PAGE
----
A dog that gets plenty of opportunity to practice misbehaviors will only get better at them so don’t put your pup in the yard unless you’re there to supervise. Erect a solid fence or wall if normal neighborhood activities repeatedly send your dog into a barking frenzy. Teach it to limit its warning barks to a half dozen woofs, then say enough and redirect its attention to another behavior, such as go to bed or lie down.

Reward with a high-value, tasty treat when the pup complies. Dog’s don’t continue to bark when lying down; it’s just not comfortable! Plus, it’s hard to bark and eat a treat at the same time.

Just remember, the backyard can be a special place for your dog to romp off-leash, to nap in a sunny patch of grass, and to enjoy time with family and friends. With supervision, some training and an adept eye toward puppy-proofing, your backyard can be a peaceful haven for the entire family.

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How To Get Your Dog To Respect The Yard – Part 4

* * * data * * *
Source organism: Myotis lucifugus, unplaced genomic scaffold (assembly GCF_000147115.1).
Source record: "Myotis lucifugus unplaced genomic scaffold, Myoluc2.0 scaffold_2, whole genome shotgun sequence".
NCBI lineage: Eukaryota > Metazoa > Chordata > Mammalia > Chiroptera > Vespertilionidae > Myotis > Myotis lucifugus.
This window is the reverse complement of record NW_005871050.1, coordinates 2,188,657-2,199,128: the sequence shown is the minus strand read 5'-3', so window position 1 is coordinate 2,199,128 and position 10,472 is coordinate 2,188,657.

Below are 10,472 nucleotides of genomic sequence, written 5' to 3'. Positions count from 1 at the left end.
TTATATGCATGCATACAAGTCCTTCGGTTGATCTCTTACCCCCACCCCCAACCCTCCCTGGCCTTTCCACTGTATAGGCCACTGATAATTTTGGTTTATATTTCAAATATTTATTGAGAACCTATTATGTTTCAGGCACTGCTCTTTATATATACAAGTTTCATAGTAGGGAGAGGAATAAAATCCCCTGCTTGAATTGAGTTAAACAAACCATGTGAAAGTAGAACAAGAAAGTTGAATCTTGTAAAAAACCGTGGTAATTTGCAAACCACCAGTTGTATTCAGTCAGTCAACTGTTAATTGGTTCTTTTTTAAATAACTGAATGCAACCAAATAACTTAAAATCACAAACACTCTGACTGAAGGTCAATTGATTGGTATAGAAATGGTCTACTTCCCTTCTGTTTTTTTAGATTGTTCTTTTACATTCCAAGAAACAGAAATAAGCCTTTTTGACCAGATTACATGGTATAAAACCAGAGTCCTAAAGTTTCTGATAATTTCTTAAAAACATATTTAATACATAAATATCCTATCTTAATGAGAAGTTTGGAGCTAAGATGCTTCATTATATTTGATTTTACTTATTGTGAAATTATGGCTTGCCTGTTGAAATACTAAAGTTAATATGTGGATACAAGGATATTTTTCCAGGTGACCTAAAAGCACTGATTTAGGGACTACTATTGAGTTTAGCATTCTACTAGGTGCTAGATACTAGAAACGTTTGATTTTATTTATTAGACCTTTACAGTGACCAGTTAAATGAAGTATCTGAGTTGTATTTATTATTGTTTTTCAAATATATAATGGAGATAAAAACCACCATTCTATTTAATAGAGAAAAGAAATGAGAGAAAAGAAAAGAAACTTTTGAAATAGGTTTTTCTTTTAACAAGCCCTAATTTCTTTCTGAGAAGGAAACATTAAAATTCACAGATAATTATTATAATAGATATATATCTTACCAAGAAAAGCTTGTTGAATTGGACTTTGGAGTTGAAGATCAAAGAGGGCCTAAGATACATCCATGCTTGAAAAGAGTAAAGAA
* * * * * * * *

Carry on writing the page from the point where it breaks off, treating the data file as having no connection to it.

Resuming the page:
Gemma | March 16th, 2006
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Your neighbor’s 10-year-old boy appears at your back gate, ready to enter your yard to retrieve a baseball that inadvertently flew over your fence. Before the boy can make a move, your pup flies toward him with hackles up, furiously barking. The child flees, figuring nobody needs a ball badly enough to take on Cujo!

The dog’s behavior has just been rewarded by the child’s hasty retreat. Without training intervention, this nasty response will become an ingrained habit one sure to make your home insurance carrier quite unhappy one day.

In the beginning, young puppies either boldly approach strangers in a friendly, investigative manner or timidly shrink back, taking a wait-and-see attitude. As they get older, their repertoire may expand to include alarm barking, charging and possibly even aggression.